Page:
For ceramics artist Stephanie Shih, home has often felt like a hazy memory. Her parents immigrated to the U.S. from Taiwan in the 1980s. Shih was born in the United States and grew up largely surrounded by Western culture. But her parents made sure she wouldn’t stray too far from her roots: Chinatown grocery trips and home-cooked meals filled with all the staple Taiwanese fixings were essentials parts of her upbringing. The flavors, aromas, and ingredients of this time period formed Shih’s only impression of her birthplace. Now, older and wiser, she holds a better understanding of what it means to be a part of the Asian diaspora. She now recognizes that no matter how far you may feel from your roots, there are certain cultural tethers that can’t be severed.
On a night in 2018, Shih wrapped over 200 dumplings. For those familiar with Chinese traditions, this may seem like an unremarkable amount for certain holidays. However, Shih’s 200 dumplings, despite how tasty and realistic they look, weren’t wrapped for a Chinese New Year gathering. In fact, they aren’t even edible—they’re made of clay.
After firing them in a kiln and plating them up, Shih’s dumplings look especially convincing. When she put them up for sale online, they were an instant hit. Buyers appreciated them on different levels. Some were Asian-Americans who saw them with a lens of nostalgia, a link to their childhood years, while others were simply Chinese cuisine lovers.
If there are dumplings, then condiments are a must. The usual suspects all make appearances in Shih’s oeuvre: bottles of vinegar, soy sauce, and sesame oil all come in ceramic form alongside her appetizing dumplings. A yogurt drink and bottle of sriracha also make cameos—some of Shih’s personal favorites to enjoy with a meal. Even the packaging design, which includes the bar code and expiration date, has been reproduced in detail. These lifelike sculptures have left food lovers and art critics alike hungry for more.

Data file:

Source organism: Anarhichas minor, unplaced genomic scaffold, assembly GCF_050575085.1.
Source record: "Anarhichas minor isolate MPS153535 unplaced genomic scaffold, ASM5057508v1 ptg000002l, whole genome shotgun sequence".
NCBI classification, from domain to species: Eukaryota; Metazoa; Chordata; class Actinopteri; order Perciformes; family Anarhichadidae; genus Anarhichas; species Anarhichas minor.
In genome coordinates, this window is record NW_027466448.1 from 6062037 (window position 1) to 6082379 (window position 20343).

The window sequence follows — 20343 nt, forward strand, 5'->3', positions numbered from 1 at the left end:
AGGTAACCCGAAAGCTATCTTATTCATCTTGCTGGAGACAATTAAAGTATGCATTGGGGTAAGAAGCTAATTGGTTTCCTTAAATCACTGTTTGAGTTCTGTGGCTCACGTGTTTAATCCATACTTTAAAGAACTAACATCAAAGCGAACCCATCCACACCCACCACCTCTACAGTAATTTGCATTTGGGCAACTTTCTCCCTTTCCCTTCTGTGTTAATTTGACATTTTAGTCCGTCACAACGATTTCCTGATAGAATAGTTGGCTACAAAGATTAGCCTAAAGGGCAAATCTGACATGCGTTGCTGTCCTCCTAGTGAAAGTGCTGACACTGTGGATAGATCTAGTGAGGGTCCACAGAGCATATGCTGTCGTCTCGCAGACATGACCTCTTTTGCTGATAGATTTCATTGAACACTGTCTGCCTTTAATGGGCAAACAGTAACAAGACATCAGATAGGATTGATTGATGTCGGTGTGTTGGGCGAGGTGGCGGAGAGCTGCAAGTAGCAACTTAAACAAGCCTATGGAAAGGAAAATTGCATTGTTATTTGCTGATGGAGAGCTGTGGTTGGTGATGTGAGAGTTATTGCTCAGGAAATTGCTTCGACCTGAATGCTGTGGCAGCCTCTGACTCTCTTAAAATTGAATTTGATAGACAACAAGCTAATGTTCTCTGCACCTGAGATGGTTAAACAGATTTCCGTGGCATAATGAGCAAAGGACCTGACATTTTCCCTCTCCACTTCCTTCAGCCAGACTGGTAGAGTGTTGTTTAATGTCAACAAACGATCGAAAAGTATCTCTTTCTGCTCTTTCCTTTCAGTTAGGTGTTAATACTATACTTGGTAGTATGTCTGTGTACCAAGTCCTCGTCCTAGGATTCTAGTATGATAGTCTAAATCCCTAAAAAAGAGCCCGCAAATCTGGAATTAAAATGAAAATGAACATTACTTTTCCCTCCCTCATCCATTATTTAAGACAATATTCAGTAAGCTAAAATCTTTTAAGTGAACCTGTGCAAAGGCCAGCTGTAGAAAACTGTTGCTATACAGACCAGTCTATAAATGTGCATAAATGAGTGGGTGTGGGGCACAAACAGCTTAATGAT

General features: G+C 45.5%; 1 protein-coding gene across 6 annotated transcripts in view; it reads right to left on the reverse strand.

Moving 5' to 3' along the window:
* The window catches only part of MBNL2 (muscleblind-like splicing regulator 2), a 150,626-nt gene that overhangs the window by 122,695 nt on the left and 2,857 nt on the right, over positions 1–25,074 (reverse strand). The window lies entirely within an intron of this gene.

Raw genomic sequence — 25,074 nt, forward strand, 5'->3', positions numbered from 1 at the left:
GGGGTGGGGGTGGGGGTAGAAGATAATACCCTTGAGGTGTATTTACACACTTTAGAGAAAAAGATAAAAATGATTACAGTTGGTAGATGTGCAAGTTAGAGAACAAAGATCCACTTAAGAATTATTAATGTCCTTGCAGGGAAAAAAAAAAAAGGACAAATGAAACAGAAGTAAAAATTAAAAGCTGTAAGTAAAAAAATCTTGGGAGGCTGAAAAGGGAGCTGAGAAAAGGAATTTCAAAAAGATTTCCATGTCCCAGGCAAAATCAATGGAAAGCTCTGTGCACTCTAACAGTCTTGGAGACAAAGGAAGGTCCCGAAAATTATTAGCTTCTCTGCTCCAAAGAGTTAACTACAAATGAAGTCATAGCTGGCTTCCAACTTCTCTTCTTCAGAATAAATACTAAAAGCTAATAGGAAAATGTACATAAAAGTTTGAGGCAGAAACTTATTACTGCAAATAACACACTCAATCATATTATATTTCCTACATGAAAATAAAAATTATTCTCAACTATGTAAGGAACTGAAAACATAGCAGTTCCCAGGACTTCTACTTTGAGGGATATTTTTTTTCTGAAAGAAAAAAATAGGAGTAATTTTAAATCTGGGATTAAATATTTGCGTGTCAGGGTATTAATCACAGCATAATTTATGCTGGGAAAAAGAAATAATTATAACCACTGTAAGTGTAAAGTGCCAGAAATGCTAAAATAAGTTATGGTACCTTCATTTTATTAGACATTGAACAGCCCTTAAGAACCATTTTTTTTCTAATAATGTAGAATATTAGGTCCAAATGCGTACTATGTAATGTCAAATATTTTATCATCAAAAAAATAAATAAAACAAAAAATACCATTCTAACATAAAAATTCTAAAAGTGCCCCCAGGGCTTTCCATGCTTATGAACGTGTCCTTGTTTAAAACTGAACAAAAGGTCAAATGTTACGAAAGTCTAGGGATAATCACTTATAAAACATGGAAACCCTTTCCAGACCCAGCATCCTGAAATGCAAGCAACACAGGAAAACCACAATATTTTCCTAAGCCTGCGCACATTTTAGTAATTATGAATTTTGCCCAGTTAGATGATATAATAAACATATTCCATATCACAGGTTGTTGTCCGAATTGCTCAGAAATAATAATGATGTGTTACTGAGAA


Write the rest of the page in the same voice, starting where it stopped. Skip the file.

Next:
Shih first began working with ceramics in 2015. At the time, she was a copywriter at a tech company. Sculpting ceramics was just a hobby, a way for her to unwind from the stresses of her job.
One particular quote from her friend and fellow ceramics enthusiast has stuck with her from those early years: “Sculping ceramics is the most direct route from what’s in your head to what’s in your hands.” This philosophy is what made her fall deeply in love with the medium. Furthermore, she’s found these food-inspired sculptures to be the perfect way to retrace her cultural roots. She’s since quit her job to pursue ceramics art full time, and more gastronomic delights from around Asia have been born beneath her fingertips.
石函玉从 2015 年便开始尝试陶艺创作，彼时她还任职科技公司的稿人一职。起初，石函玉的创作只为繁忙工作之余的减压，那时候的她身体状况并不算好，便以陶艺的方式来获得身心的慰藉。她非常认同朋友曾告诉她的一句话：“陶艺是心灵抵达双手最直接的路径。”以此为信念，石函玉把陶艺创作一直坚持了下来。而对于她来说，“饺子” 的创作显然是陶瓷与思乡情感的一次完美契合。自那之后，石函玉仿佛找到了创作上的归宿，她如今辞掉工作，一门心思放在陶艺的创作上。创作的主题，就是亚洲的食物。
Shih has since transformed a wide variety of delectable food, drinks, and ingredients into ceramic form. Kokuho brand jasmine rice, Sunflower haw flakes, Nissin instant noodle, Ferrero-Rocher chocolates, Laoganma chili sauce, and a carton of Vita-brand Chrysanthemum tea are among just a few of her works. This hodgepodge of groceries is commonplace throughout Asia and Chinese grocery stores. Shih says that these works have mostly been spurred on by nostalgia. “A lot of the inspiration comes from Chinatown grocery staples in the US, especially the products that I saw everywhere the ‘80s and ‘90s,” she says. “Lee Kum Kee, Kadoya, Pearl River Bridge, and so on—these are the Asian brands that left an impression on me.”
The intricate brushwork and level of detail she puts into shaping every piece are testaments of her love of Asian culture. For Asians living overseas, her work carries a level of familiarity, one that makes them feel right at home. “In a lot of places around the world, ceramic art is used to memorialize the past or their childhood,” she says. “Even if you’re not Asian, you can still relate with the meaning behind my work.”